This book with a beautiful cover arrived a weeklearning to walk in the dark.jpg ago and despite a heavy and very late-night schedule of setting up displays to sell books at events, some speaking and some family stuff, I carried it with me, wishing just to dip in a tiny bit.  Even a page of Barbara Brown Taylor can make one glad to be a bookseller; her eloquent, crisp, prose is so good – clever, but not overly so, lively with fabulous metaphors and similes without being gaudy, her sly turn of phrase can just takes one’s breath away. I am not the only one who will read anything she writes.

And her ideas? They shift between uncommon good sense and the pretty provocative. You may know she is a former Episcopalian pastor who left parish ministry and is a progressive, thoughtful religion professor and very popular speaker on the mainline denominational circuit. Typical evangelical readers who read her may be teased into re-thinking some things, and nearly all readers will resonate with fresh ideas that are striking, and often quite sensible. Her writing is almost always an energizing, lovely, inviting blend of beautifully-rendered, gracious, open-minded insight, layered within great storytelling that approaches memoir. Agree or not with every point she draws from her experiences, her books are always, always a “must read.” There is atime magazine with BBT on cover.jpg reason she is considered one of the best preachers in America and why she is beloved not only in her own Episcopalian tribe, but across the spectrum of mainline Protestants, emergent, and evangelicals, as well. (No one since Frederick Buechner, perhaps, has had this sort of broad, ecumenical, literary acclaim.) When her book first came out, it was Jonathan Merritt (a Southern Baptist) who first interviewed her for Religious News Service. See part two of his interview, here.

And, as you can see, she was recently on the cover of Time magazine, again attesting to her popularity.

There are books – I am sure you know what I mean – that are pleasurable to read, fascinating, and lovely, just because they are so exquisite or elegant or eloquent; these are so well-crafted that you cannot put them down, even if you don’t agree with them in full, and you are enriched by the art of the writing. (Think also of brilliantly-made films or expert, classic paintings that are wondrous to behold and bring great pleasure and value even if the worldview behind them is less than compelling or good.) We thank God for the gifts of common grace — great writers, poets, storytellers, memoirists, who give us a window into the mysteries of life and offer us pleasure and joy as we read, even if we must read them carefully, with discernment.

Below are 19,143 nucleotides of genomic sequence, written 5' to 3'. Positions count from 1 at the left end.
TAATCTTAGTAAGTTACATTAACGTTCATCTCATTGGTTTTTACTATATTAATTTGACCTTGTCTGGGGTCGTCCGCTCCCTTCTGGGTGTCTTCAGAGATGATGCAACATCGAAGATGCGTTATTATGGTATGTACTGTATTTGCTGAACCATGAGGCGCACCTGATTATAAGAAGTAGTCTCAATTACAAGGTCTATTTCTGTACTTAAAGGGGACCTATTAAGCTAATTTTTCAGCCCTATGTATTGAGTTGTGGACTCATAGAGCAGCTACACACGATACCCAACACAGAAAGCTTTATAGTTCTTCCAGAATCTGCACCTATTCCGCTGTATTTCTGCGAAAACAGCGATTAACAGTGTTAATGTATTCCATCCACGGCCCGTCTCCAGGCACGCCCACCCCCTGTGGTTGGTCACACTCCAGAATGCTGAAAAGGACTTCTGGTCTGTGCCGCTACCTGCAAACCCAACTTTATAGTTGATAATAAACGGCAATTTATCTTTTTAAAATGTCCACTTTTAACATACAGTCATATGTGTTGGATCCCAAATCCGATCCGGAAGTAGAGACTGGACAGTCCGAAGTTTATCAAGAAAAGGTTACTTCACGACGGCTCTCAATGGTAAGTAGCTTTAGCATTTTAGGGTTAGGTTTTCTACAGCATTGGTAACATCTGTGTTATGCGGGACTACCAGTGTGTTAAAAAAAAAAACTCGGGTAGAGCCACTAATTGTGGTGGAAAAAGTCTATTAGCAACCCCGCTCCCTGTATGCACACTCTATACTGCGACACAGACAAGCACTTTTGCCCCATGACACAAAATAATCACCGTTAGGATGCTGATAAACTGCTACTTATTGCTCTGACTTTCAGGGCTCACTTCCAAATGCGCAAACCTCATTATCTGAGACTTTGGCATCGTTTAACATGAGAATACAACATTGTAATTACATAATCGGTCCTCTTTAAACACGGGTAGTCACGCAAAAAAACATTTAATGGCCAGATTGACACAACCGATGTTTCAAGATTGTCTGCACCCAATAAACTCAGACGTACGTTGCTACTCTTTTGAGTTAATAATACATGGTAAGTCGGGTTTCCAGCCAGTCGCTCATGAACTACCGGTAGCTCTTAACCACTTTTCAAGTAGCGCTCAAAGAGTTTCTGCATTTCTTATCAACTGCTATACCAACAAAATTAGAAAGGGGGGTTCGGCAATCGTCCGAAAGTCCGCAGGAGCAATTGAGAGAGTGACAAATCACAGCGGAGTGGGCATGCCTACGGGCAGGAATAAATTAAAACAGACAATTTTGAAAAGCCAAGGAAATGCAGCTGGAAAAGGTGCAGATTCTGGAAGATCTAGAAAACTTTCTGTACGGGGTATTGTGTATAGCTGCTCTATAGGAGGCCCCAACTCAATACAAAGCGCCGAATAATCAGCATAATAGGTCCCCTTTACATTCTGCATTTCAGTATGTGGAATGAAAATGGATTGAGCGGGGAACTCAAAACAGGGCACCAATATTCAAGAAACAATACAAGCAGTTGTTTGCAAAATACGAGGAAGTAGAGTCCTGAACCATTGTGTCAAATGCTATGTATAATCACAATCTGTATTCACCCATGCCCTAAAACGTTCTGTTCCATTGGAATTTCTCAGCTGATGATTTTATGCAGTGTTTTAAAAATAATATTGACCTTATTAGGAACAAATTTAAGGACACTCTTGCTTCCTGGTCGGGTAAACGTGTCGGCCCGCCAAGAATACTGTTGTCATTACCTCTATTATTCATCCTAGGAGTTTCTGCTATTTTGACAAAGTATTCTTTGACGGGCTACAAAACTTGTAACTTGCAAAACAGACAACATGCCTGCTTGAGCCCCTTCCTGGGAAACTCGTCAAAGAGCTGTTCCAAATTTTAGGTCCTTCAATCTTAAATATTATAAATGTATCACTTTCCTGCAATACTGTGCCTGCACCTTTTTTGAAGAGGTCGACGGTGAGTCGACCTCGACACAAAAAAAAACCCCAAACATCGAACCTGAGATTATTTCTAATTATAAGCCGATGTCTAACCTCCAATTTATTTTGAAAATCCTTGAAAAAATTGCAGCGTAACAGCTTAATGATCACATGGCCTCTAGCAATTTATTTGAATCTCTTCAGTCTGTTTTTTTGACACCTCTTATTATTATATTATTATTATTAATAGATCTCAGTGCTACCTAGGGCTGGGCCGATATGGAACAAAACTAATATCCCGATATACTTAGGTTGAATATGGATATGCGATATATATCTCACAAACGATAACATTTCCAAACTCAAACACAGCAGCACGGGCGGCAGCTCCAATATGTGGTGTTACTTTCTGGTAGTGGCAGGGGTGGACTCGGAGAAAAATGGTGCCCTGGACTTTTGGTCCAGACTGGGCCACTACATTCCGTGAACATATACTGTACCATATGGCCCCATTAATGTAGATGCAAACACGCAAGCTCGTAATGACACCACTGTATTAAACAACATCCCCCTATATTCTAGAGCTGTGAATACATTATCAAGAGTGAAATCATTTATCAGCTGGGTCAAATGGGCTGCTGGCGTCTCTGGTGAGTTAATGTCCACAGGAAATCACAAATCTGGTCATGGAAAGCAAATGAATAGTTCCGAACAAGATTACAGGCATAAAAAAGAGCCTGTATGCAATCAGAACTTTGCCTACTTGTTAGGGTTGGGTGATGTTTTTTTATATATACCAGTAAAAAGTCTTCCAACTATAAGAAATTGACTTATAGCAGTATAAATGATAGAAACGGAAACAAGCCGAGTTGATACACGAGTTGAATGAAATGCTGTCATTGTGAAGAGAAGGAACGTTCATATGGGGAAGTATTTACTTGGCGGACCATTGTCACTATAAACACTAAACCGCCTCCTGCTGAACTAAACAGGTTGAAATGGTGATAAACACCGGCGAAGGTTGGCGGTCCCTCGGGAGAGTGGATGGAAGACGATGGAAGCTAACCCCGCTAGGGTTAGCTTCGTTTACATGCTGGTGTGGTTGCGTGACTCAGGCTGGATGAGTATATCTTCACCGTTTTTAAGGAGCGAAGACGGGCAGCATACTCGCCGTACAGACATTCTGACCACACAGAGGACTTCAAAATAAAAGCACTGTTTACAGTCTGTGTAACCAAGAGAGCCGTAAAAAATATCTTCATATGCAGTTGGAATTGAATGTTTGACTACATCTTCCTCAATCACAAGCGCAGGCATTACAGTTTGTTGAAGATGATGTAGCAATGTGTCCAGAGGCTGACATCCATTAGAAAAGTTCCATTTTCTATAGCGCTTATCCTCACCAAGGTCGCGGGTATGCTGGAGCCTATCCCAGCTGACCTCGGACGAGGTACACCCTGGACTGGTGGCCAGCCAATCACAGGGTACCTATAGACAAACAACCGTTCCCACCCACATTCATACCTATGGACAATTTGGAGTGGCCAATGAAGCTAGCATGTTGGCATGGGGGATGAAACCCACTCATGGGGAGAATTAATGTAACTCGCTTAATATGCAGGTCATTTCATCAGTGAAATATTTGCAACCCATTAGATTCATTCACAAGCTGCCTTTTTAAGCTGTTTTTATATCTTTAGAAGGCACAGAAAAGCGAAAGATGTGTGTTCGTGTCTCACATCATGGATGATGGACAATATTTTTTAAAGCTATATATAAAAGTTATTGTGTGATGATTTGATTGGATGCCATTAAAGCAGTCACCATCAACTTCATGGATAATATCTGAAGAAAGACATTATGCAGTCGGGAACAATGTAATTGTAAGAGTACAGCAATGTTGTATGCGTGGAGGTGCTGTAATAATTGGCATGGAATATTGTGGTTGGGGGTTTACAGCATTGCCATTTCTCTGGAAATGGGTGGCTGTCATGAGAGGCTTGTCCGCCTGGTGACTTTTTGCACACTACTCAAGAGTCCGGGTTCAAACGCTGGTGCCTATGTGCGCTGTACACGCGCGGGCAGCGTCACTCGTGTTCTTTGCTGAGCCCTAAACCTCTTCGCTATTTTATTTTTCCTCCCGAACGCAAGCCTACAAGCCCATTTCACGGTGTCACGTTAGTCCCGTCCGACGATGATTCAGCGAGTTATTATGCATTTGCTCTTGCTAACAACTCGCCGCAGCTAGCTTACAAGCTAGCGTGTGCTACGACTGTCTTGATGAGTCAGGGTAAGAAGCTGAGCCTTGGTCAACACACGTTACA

And there are those authors who are laden with reliable insight, who hold up important truths, who examine and explore and teach – but, you know, they just don’t have that gift of being a truly great writer.  We thank God for these teachers too, glad for the opportunity to wade through their work, knowing it will instruct us wisely, even if it doesn’t sing.

And then – Jubilation! – there are those who combine artful delivery and helpful ideas, who are great writers and good thinkers. These are the books that thrill us most, those rare ones that are pleasing and important to consider; artful and wise. This good combination of style and content really creates a wonderful experience of reading. It is a matter I’ve mentioned before, when form meets function, when the medium and the message have integrity, when a book is good to read, and good for the soul.

Some may put Barbara Brown Taylor in the first category, the sort of writer who isBBT portrait.jpg gifted, talented, gloriously interesting, a real joy to read, but with a seductively dangerous worldview, offering a less than theologically-sound perspective while sounding so very good. I realize why some say this as she seems less theologically conventional with each new book.  Yet, in my view, she remains a very helpful ally for those of us on the journey to be what God intends, a fine example of what some call “a generous orthodoxy.” I believe it is an honor to spend time with her, even if only on the printed page. (I have met Ms. Taylor, heard her lecture and preach and chatted with her and as those who have met her know, she is a dynamic, gracious presence; I think it is fair to say that much of her lovely personality seeps into her pages. Your really do get to know her a bit through her honest writing.)